Through the rejection that the monster faces at the hands of the De Lacey family shatters his ideals causing a shift in how the monster acts – the monster burns the cottage to the ground and the manifestation of this shift in character can be seen when he says, “ For the first time the feelings of revenge and hatred filled by bosom, and I did not strive to control them… I bent my mind towards injury and death.” (138) By looking at the monster’s inability to be seen as an equal by the De Lacey’s demonstrates his disconnect with society because of his reality – that is his horrendous appearance. The monster’s ideals begin to degrade as society’s truths start to impact him; the De Lacy family has fled, in fear, of the monster – thus revealing how his identity shifts as a result of the family tarnishing his ideals. By nature, the monster’s curiosity to seek knowledge in order to better understand the cottagers, reveals his true intentions of understanding society despite society ostracizing him. Yet when the cottagers (society) abandons him it causes a shift in character; however, the monster still clings to some aspects of humanity as he rushes to save a girl from drowning in a river. The desire for interpersonal attachments may be a fundamental human emotion as it overcomes the desire for revenge, as seen through the monster and how he saves the girl. Once again, however, the monster’s abhorred appearance causes him to be shot by the father of the girl he just saved. This demonstrates how his truth keeps him from attaining his ideals, instead, the monster must realize the imperfect and unattainable nature of his ideals in accordance with the truth.
In the end, the monster’s pursuit of his ideals has burdened him with an idealistic worldview which had furthered his monstrous tendencies, as his once pure intentions of understanding society in hopes of being seen as equal are diminished as the truth sets in. As individuals, we often idealize a life where we are unconditionally loved despite the reality of imperfection. But when one’s ideals and reality do not align destruction can follow. That is to say that when the monster’s ideals of belonging to society, exemplified through the De Lacey’s and the girl from the river, are completely juxtaposed by his harsh reality it results in a shift that results in destruction; consequently, this idea is furthered when the monsters last ideal – having a mate – is crushed by Victor, and the monster finally descends into the epitome of a “true monster.” This idea is demonstrated when the monster says, “ Remember that I have power; you believe yourself miserable, but I can make you so wretched that the light of day will be hateful to you. You are my creator, but I am your master; – obey!” (167) It is at this point in the novel that Shelley is demonstrating the negative impact on one’s identity when one’s ideals and reality do not align. The monster’s ideals of becoming a functioning member of society have completely dispersed and have been replaced by a final ideal – to exact revenge on his creator. However, when the monster has achieved this he has no reason to live for his reality has been too far distorted during his chase and that his ideals and truths – his life – has diminished as Frankenstein died. That is to say that through the attainment of his final ideal, the monster loses all will to live because his identity has died along with Frankenstein – who was the catalyst behind both the monster’s ideals and reality.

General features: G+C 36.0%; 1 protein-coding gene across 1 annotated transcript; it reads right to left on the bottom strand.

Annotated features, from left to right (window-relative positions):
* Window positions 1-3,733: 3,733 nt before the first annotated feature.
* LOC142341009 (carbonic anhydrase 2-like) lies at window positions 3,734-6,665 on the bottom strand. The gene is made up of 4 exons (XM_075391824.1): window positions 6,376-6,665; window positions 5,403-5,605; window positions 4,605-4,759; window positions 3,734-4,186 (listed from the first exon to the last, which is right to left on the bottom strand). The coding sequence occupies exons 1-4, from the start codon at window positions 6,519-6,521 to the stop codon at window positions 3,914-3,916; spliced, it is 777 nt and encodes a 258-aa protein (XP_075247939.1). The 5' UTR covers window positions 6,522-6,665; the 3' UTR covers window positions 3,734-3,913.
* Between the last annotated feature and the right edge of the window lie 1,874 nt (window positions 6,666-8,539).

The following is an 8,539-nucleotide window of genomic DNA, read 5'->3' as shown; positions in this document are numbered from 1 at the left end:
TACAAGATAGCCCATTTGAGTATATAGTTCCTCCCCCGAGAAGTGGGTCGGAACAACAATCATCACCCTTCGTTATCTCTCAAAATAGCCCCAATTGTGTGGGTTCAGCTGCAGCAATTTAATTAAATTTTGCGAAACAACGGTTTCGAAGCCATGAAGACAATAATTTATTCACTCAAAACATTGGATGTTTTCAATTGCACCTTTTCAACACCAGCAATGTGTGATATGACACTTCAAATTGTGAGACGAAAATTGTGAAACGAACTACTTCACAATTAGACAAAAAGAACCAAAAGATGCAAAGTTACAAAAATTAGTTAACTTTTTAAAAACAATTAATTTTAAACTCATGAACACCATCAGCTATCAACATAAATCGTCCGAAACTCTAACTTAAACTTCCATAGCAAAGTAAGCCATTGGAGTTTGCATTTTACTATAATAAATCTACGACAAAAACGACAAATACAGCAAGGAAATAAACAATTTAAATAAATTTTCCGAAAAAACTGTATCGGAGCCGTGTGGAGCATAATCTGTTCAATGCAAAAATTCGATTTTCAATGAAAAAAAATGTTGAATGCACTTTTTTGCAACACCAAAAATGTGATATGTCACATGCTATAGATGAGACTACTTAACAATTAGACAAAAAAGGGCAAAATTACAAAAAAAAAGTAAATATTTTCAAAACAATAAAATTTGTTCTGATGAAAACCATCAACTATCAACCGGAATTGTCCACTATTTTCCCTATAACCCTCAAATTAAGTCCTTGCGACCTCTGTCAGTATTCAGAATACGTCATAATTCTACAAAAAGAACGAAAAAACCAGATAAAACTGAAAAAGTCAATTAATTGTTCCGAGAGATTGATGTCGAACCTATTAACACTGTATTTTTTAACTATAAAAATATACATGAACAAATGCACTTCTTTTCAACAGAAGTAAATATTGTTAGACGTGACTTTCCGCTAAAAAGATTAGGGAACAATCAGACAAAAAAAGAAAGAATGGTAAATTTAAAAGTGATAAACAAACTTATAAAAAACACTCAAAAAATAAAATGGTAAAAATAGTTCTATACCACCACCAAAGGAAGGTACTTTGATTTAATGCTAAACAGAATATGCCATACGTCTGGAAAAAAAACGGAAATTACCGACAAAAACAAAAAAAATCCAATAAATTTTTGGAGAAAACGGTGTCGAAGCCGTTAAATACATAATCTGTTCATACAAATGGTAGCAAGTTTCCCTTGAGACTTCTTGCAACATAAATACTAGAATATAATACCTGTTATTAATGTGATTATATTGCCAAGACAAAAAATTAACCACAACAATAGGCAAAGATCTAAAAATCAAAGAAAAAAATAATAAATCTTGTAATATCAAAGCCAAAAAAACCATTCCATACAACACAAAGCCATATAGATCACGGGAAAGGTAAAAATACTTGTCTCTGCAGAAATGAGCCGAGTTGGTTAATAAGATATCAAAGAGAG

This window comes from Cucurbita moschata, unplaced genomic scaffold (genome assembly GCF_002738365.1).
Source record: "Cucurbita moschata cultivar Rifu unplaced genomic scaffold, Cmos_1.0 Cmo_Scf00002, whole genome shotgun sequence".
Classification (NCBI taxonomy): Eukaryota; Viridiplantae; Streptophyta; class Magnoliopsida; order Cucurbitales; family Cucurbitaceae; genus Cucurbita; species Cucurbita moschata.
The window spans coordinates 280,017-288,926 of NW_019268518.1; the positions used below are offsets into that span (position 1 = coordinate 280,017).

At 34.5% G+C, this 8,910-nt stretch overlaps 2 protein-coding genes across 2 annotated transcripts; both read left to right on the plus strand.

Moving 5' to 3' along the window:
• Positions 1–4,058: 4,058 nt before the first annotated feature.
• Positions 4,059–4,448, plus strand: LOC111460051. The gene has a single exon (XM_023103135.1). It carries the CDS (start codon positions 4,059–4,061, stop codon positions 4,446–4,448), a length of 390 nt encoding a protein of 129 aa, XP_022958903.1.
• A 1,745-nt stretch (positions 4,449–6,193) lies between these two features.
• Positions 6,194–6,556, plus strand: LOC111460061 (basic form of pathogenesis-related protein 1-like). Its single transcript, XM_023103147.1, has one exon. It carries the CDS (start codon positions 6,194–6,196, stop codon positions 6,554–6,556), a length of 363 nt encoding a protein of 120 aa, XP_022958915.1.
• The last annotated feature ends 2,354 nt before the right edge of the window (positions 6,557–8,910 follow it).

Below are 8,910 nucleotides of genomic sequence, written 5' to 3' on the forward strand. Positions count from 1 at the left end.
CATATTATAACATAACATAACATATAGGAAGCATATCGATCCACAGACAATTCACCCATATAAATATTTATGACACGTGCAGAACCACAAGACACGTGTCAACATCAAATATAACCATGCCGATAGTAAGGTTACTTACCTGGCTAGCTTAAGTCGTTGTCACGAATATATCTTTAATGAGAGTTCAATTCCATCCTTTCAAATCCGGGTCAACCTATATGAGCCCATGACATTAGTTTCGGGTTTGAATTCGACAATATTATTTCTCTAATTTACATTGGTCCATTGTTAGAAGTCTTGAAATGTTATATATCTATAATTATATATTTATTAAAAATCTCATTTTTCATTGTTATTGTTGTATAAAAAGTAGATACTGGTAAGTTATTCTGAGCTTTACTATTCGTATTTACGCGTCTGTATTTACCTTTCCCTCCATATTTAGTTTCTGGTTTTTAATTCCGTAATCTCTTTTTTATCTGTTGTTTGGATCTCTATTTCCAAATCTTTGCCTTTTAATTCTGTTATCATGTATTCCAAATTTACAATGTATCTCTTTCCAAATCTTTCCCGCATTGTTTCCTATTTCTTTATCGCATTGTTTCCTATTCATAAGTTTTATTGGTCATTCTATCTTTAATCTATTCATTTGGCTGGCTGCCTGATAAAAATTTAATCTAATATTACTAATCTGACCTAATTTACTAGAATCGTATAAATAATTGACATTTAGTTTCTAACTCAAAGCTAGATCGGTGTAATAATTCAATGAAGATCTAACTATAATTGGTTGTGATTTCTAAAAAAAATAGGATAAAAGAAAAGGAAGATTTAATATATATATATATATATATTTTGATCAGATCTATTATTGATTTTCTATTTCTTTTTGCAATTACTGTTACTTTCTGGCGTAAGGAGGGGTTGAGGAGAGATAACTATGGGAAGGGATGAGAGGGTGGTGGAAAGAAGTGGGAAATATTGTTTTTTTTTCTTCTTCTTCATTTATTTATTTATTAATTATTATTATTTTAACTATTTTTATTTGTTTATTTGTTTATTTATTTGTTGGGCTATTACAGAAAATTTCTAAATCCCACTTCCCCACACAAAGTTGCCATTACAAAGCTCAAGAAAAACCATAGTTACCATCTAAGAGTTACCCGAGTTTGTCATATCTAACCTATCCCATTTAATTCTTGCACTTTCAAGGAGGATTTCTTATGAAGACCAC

Through the character development of the monster in Mary Shelley’s Frankenstein, it is revealed that idealism – whether it is through the pursuit of ideals or the realization of truths – is integral when becoming a functional member with and within society. Society had nurtured the monster to be savage as his ideals were rejected and his reality was revealed; that is to say that by nature the monster was born innocent and pure but through the nurturing of society and their prejudiced responses to him the monster started to act upon the darkness inside of him. Society’s fear of physical deformities leads to the monster’s individual ideals to be crushed by the harsh truth which, in turn, led to the development of the monster’s former benevolence transforming into malice. If an individual’s true self is not accepted by society, for the mundane reason of appearance, one’s identity often becomes rooted in the labels that society has imposed. The monster’s realization that his ideals, to seek compassion from others and be seen as an equal by society, are unattainable he enters a downward spiral where destruction was prevalent. Thereupon, individuals often idealize a life enriched with compassion, nevertheless, it supersedes the harsh reality and truths of society, it is destructive.